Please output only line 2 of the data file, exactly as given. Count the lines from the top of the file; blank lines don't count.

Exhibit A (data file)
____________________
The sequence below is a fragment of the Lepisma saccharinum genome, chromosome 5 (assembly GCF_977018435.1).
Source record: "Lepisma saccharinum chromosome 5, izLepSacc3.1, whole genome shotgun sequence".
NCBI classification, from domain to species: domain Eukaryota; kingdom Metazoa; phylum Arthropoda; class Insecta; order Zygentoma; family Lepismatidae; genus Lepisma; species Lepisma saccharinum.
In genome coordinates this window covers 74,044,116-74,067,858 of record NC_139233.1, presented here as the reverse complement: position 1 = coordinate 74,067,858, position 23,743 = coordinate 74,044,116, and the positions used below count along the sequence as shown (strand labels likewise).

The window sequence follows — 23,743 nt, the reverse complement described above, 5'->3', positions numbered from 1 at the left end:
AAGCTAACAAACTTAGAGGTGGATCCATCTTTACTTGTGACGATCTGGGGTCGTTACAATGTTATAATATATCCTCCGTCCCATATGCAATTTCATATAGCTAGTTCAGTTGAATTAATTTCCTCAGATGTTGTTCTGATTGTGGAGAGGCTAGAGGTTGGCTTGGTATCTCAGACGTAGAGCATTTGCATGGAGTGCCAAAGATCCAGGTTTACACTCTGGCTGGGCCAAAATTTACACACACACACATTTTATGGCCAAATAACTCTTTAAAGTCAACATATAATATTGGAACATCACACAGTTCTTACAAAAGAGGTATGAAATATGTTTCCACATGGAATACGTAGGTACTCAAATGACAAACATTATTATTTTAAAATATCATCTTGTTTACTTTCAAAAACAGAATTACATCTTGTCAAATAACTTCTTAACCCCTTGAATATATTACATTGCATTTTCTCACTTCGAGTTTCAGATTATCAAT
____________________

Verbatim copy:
Source record: "Lepisma saccharinum chromosome 5, izLepSacc3.1, whole genome shotgun sequence".